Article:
Managing a three-day turnover on a unit still holds strong as an industry-wide standard. But when it comes to ensuring quick turnovers across an entire community, the human element has to be every bit as diligent and precise as the revenue management software and other technology used during the process.

Some of the most successful ways to pick up every dollar off the table are using old-school methods to manage expirations, and essentially, good planning, in conjunction with property management and other types of software.

“Lease expiration management is the clear strategy to make sure there’s minimal downtime between each unit so you don’t have a bulk of apartments at the same time to turnover,” Peggy Daly, senior vice president at Dallas-based Behringer Harvard said at this year’s Mutlifamily Executive Conference. “[But] you can’t just turn it on. It still involves you managing the process.”

All panelists agreed that using boards and charts in addition to electronic methods can be helpful. The easy visual can allow leasing agents to glance and recognize quickly what number of leases they should be doing, and what their capture rate on renewals are.

Revenue management software has a tendency to keep things in check with what’s going in the market and can effectively knock you out of the cycle if you take a myopic view.

“Remember that there still should be a human component to it,” said Christopher Hilbert, president of real estate operations, Irvine, Calif.-based Steadfast Companies. “Ensure that we don’t have unintended consequences by the decisions we make.”

Walk-Throughs Are Key
That human component extends to the intricate planning of the individual units before beginning turnover work, starting with a walk-through of the unit once a notice to vacate exists. Knowing what you’re walking into before you hand over the keys to the maintenance or renovation staff is important will give you a handle on the scope, cost, and critically, the timing of the make-ready process.

"If you do your pre-inspections before they move out, you can figure out what you need,” said Greg Lozinak, COO at Chicago-based Waterton Residential. “Service team can be out renovating [multiple] units without going back to the shop. It’s a big time saver.”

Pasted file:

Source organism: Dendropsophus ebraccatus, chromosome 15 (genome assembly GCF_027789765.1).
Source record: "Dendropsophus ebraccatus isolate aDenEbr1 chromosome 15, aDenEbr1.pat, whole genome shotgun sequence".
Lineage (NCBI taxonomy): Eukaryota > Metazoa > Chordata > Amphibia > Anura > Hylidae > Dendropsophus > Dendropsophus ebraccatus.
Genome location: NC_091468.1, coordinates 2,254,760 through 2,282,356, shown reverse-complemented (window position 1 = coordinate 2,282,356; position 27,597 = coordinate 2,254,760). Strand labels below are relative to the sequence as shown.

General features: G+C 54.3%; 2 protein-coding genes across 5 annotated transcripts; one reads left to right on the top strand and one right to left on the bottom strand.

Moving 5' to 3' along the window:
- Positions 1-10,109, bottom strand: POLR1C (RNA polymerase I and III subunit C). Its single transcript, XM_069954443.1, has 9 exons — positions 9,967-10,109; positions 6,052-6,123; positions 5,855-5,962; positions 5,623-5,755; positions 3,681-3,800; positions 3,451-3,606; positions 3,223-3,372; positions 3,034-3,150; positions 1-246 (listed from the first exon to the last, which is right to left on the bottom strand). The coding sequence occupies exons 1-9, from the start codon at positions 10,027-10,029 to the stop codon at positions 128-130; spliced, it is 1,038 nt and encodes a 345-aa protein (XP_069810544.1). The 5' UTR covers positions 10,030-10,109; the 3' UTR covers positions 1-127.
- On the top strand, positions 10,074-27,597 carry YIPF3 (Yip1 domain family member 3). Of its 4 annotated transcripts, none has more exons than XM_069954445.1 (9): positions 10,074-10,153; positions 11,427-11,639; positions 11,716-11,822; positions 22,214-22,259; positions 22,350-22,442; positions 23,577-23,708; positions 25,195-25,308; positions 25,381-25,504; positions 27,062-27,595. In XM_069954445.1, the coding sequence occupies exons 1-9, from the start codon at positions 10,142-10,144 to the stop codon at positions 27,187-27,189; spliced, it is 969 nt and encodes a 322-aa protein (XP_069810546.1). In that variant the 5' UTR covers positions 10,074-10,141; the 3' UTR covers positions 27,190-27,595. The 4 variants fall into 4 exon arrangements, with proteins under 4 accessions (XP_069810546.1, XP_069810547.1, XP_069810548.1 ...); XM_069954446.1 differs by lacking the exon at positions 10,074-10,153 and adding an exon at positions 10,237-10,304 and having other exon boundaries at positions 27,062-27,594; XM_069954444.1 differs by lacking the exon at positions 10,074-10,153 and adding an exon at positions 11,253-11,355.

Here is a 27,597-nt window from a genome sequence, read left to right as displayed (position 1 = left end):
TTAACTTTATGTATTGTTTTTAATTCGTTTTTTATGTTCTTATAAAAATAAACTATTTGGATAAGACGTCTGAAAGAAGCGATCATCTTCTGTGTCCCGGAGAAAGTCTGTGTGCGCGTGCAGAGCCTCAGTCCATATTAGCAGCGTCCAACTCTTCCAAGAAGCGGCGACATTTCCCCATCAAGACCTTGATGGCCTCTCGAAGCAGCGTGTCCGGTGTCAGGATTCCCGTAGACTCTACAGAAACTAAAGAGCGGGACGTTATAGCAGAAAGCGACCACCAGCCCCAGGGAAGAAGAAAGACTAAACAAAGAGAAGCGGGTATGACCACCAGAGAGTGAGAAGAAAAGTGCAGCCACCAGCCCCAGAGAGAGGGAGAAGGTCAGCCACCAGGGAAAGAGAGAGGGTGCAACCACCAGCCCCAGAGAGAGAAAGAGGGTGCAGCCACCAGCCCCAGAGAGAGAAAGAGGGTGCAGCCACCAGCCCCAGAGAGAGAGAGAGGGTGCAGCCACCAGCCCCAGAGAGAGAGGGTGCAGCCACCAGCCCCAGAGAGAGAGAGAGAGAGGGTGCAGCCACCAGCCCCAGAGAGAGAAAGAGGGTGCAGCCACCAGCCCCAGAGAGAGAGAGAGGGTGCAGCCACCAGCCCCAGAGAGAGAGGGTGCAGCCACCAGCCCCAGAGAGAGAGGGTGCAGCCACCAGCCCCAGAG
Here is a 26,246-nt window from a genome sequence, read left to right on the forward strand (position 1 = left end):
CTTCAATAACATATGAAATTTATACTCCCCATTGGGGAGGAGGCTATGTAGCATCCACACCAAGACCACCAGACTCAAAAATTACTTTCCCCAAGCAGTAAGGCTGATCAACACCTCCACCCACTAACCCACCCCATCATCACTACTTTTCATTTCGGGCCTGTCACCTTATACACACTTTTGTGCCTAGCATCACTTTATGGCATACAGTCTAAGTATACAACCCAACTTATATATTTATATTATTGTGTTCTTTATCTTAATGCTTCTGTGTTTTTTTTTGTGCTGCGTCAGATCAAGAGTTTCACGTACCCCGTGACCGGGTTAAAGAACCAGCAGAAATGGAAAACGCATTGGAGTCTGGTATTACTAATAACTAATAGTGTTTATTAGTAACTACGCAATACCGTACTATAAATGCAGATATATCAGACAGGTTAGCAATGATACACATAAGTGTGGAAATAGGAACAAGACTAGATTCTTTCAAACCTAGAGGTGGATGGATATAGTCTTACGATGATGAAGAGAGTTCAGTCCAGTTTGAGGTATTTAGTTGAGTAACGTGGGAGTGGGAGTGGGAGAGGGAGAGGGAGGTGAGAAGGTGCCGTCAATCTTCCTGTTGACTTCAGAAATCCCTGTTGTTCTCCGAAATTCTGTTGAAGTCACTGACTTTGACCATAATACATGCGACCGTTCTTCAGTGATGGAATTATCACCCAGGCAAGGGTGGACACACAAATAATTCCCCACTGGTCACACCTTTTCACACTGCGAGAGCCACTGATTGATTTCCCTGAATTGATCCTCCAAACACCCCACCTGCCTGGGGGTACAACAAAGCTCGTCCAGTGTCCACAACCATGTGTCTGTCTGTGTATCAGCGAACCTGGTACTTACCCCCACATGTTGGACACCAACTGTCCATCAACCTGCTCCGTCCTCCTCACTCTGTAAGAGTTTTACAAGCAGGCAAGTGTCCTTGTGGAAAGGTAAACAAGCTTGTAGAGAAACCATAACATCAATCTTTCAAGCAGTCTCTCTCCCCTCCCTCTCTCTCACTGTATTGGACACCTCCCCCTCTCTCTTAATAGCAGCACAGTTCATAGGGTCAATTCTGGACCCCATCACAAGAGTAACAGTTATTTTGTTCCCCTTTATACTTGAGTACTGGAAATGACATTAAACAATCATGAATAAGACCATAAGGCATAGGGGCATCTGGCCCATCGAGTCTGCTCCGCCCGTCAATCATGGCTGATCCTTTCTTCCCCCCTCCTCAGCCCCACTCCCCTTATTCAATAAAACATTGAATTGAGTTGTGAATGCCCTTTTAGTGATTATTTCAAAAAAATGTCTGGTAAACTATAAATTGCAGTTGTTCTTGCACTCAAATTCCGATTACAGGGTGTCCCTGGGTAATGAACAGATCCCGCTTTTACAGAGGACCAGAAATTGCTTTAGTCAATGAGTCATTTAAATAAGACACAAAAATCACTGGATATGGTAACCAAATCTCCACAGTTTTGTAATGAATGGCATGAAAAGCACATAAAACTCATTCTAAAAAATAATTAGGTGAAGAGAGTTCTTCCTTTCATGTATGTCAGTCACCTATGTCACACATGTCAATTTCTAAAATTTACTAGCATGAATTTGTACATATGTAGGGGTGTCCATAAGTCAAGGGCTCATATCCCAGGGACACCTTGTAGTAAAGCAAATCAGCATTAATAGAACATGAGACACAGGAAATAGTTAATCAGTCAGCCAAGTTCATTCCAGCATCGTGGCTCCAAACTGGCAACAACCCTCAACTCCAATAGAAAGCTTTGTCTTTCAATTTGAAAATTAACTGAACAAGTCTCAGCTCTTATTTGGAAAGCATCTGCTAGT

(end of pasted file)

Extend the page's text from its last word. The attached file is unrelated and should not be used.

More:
Managers should be checking in on the state of an apartment throughout the year, prior to the notice. Billing tenants for damages, if any, during the duration of the lease will cut down on future damages and turnover time. This is especially the case with student housing, Daly added, in which damage isn't just a vague possibility but something to be expected.

“When you endure a turn, minor issues will snag up the system,” Daly said. “Preventative maintenance is key. Don’t have units in terrible condition when they move out.”

Incentivize Staff for Swiftness
This system of preventative maintenance is flanked by a well-trained staff, above all. From leasing agents to maintenance teams, having everyone knowledgeable about the goal can help ease turnover work.

One very effective way of doing that is by offering incentives based on the timing of make-ready days.

“Leasing agents have bonuses or they share the renewal bonus,” said Kimberlee Schreiber, vice president at Marlton, N.J.-based Interstate Realty Management. “We incentivize the maintenance staff and there’s a goal for number of make-ready days. If they beat that, there are earnings potential.”

When everyone’s bonus is tied together, it’s understood that all employees must work together, thus having the reward put in place. “We’ve found a lot of good effect by offering this incentive,” she added. “You’re not losing money when compared to vacancy.”

Some other tips include having leases expire on a Monday, so managers can pick up a few extra days of revenue. The reason Monday is so appealing is that most tenants will move out over the weekend or even a bit before, leaving time to schedule maintenance over the weekend while they're still paying rent for those extra days.

And for portfolios that come in at special times of the year, like military and student housing sectors, it’s difficult to get all apartments ready in time. Taking ideas from the hotel sector, you can have tenants who are waiting to move into their unit placed in a furnished unit until further notice.

“You pay rent on that unit, and have the belongings delivered later,” Schreiber said.

Linsey Isaacs is an assistant editor with Multifamily Executive magazine. Follow her on twitter @LinseyI